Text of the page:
Watching Rip Torn play the Hank Williams Jr.-esque minor country star Maury Dann in Daryl Duke’s Payday (1973) was bittersweet. It showed me what he might have been had this film not been buried. Jeremy Smith (writing for Chud) pretty much nailed it when he wrote:

If Payday has a reputation, it’s as the movie that should’ve established Torn as one of his generation’s best actors. But the picture - the debut production for Saul Zaentz’s Fantasy Films - never received a wide release, and has since been buried due to a lack of availability and the fact that Torn subsequently went the character actor route. Watching the actor bare-knuckle his way through Payday is to wonder what might’ve been. Though his own erratic behavior probably would’ve kept him from a steady run as a leading man (please Google “Rip Torn” and “Norman Mailer”), there’s no doubt that he was the genuine article - a wilder, scarier, more unpredictable Jack Nicholson. As many have noted, Torn was a man seemingly consumed with violence; when he erupts onscreen, you’re witness to a temporary exorcising of personal demons. He touches depths to which few actors are privy.

Not only was the acting superb, but the direction was impressive as well. It was loose, bare-knuckled and surprisingly enlightening in every way a great ’70s American film ought to be. That it’s taken me so long to find this film is a disappointment. Not only could Rip Torn’s career had gone an entirely different direction had this film been seen, but the former television director Daryl Duke’s could have as well. Rather than going on to do primarily exploitation drive-in fare for the rest of the ’70s and then television epics (The Thorn Birds and Tai-Pan, for instance), he maybe could have had a run at making the sort of films that Hal Ashby, Bob Rafelson and Mike Nichols made for a decade. Instead, his career feels akin to the great-but-underutilized Monte Hellman, whose existential westerns (Ride in the Whirlwind, The Shooting) and cult classics Two-Lane Blacktop and Cockfighter show what might have been had he found producers who believed in him and knew how to sell his work.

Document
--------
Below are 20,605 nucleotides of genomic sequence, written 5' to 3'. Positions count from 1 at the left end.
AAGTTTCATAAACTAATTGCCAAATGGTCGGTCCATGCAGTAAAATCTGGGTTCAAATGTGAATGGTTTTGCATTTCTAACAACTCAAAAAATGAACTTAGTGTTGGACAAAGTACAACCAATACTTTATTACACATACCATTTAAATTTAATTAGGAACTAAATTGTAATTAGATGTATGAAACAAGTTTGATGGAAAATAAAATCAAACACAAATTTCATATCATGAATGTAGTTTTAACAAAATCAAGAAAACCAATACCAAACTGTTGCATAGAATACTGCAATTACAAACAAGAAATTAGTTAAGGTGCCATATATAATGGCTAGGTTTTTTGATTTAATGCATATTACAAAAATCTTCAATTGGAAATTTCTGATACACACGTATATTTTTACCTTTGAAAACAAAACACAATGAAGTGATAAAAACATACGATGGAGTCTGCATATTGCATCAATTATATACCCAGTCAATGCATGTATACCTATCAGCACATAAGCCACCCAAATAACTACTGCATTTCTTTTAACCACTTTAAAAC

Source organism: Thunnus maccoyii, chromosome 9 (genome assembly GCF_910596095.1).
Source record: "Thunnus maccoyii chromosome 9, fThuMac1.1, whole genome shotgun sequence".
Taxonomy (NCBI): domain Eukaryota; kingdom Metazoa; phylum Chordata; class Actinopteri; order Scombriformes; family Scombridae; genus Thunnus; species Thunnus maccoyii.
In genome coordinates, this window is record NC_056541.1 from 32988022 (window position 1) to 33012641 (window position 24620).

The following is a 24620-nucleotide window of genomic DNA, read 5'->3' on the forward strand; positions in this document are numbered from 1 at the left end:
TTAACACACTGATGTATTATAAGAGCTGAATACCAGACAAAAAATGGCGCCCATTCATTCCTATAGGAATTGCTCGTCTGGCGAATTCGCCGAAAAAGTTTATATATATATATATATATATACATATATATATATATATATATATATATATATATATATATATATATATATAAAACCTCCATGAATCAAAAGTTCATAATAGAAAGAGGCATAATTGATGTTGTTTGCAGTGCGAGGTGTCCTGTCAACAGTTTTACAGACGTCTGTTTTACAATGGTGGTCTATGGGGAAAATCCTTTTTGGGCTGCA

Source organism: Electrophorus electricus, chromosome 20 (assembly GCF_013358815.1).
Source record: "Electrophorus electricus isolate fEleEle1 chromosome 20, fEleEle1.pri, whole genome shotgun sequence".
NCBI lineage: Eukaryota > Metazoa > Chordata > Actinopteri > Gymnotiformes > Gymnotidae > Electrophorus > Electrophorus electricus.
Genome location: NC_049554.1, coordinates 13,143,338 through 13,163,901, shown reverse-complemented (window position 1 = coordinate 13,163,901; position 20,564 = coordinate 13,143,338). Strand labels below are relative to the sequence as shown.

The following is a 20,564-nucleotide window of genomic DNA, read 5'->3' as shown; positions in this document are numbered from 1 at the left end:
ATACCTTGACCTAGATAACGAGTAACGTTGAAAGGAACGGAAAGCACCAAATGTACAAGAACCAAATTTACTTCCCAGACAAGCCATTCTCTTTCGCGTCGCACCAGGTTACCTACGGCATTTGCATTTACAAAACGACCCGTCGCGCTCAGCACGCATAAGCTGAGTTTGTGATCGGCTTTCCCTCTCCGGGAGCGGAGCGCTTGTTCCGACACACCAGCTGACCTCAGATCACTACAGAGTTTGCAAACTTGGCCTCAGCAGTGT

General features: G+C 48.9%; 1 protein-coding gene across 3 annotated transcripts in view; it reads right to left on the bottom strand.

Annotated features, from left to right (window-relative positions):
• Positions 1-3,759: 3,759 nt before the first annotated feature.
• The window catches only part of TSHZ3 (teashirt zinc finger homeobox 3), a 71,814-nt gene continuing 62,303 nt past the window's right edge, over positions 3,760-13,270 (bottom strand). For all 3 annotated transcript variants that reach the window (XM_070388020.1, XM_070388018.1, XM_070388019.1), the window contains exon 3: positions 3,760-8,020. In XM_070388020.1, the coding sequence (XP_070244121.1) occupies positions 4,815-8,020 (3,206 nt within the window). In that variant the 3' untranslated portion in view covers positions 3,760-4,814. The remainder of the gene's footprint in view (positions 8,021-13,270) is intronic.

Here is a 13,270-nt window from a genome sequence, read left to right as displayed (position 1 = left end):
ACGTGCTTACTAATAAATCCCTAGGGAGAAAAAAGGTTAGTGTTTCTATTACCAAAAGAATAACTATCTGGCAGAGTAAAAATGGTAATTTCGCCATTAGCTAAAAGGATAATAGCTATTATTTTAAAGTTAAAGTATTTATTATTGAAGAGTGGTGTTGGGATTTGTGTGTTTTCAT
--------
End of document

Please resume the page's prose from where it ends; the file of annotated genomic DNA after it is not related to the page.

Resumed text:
I never grow tired of Two-Lane Blacktop imagery. Endlessly inspiring ’70s Americana grit.

I never grow tired of Two-Lane Blacktop imagery. Endlessly inspiring ’70s Americana grit.

(Source: zamboni)

Monte Hellman’s two-lane blacktop

Marlon Brando’s one-eyed jacks

Really enjoyed this feature that The Selvedge Yard published recently on Marlon Brando’s only go at directing. The film is One-Eyed Jacks (1961) and is tailor-made for anyone into Monte Hellman's existential westerns Ride in the Whirlwind (1965) and The Shooting (1967) or Peter Fonda’s The Hired Hand (1971).